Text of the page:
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Poem by Elinor Wylie

The Church-Bell

As I was lying in my bed 
I heard the church-bell ring; 
Before one solemn word was said 
A bird began to sing.

I heard a dog begin to bark 
And a bold crowing cock; 
The bell, between the cold and dark, 
Tolled. It was five oclock.

The church-bell tolled, and the bird sang, 
A clear true voice he had; 
The cock crew, and the church-bell rang, 
I knew it had gone mad.

A hand reached down from the dark skies, 
It took the bell-rope thong, 
The bell cried Look! Lift up your eyes! 
The clapper shook to song.

The iron clapper laughed aloud, 
Like clashing wind and wave; 
The bell cried out Be strong and proud!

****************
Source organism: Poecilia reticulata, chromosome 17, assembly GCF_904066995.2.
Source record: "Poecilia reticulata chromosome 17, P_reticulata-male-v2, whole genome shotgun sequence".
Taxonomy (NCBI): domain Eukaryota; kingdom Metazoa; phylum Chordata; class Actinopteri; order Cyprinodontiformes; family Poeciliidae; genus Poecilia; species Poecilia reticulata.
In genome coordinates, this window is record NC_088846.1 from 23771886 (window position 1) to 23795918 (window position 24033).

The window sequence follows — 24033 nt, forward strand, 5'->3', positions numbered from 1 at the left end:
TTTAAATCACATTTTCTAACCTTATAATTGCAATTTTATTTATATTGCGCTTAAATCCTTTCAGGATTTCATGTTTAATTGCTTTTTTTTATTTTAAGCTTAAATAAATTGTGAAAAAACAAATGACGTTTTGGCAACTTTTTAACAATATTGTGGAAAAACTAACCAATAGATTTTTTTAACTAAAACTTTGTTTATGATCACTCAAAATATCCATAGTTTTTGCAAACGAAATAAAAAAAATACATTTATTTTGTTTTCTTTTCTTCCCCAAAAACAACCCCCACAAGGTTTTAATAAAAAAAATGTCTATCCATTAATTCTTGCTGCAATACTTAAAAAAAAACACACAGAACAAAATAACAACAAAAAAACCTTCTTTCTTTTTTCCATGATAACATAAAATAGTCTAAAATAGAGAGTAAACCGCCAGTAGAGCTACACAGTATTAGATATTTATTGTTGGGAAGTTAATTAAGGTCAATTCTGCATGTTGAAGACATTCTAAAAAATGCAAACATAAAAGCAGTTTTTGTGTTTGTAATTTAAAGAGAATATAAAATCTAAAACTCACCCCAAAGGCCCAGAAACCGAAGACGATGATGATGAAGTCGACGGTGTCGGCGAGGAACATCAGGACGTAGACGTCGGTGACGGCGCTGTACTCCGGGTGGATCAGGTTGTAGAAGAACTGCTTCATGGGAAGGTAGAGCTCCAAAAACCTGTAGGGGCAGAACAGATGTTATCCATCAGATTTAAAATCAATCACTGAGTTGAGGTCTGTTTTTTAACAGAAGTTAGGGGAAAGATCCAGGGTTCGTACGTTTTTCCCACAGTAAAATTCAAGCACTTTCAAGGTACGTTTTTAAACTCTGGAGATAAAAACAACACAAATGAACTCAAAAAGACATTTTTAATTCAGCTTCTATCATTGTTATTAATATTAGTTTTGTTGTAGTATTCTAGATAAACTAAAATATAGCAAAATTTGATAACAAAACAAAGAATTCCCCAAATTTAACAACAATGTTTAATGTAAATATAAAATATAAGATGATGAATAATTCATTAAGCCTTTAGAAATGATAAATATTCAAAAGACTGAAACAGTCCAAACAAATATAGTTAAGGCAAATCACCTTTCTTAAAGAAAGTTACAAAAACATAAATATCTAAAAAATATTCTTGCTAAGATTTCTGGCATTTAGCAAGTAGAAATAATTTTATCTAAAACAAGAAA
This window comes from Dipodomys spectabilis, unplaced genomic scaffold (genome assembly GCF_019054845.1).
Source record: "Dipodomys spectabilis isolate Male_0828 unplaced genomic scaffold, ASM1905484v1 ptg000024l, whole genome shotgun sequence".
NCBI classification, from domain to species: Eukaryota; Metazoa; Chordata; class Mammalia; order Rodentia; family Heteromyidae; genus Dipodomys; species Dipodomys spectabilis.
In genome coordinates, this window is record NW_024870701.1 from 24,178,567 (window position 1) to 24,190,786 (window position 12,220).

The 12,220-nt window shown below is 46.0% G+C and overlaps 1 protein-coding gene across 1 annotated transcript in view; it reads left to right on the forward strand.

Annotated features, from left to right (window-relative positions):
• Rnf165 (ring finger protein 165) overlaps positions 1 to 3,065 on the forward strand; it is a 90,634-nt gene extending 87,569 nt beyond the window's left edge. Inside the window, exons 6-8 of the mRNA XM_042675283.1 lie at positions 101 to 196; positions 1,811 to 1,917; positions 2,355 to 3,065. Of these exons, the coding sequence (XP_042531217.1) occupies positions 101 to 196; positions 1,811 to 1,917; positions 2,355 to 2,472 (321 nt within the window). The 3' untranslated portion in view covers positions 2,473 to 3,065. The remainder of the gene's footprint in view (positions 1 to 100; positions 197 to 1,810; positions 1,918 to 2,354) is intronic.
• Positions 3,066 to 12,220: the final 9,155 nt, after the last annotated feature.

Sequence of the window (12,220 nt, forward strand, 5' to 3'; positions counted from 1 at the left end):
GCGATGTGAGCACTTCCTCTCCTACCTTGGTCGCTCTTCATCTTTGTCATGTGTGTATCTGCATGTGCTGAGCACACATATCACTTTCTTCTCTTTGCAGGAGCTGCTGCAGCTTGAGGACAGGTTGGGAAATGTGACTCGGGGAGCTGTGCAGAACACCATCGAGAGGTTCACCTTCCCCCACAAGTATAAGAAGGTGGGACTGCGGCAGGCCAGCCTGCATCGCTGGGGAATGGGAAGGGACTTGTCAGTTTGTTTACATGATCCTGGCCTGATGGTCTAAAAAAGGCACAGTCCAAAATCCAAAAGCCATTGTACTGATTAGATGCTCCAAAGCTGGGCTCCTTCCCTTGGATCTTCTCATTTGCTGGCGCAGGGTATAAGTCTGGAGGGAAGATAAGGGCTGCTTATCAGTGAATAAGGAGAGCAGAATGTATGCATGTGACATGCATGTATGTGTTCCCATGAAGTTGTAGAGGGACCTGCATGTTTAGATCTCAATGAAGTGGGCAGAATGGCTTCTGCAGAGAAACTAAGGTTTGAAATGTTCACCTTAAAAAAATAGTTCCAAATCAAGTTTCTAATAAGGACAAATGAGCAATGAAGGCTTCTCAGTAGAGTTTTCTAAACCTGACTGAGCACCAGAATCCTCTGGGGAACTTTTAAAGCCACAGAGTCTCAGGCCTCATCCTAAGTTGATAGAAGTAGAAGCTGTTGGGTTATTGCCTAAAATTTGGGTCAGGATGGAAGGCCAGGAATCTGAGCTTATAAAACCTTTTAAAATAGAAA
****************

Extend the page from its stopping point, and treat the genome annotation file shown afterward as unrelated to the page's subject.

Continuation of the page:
Then, with a shout, Be brave!

The rumbling of the market-carts, 
The pounding of mens feet 
Were drowned in song; Lift up your hearts! 
The song was loud and sweet.

Slow and slow the great bell swung, 
It hung in the steeple mute; 
And people tore its living tongue 
Out by the very root.

Elinor Wylie

Elinor Wylie's other poems:
  1. Madmans Song
  2. Primavera in the North
  3. Curious Circumstance
  4. The Lost Path
  5. Venetian Interior

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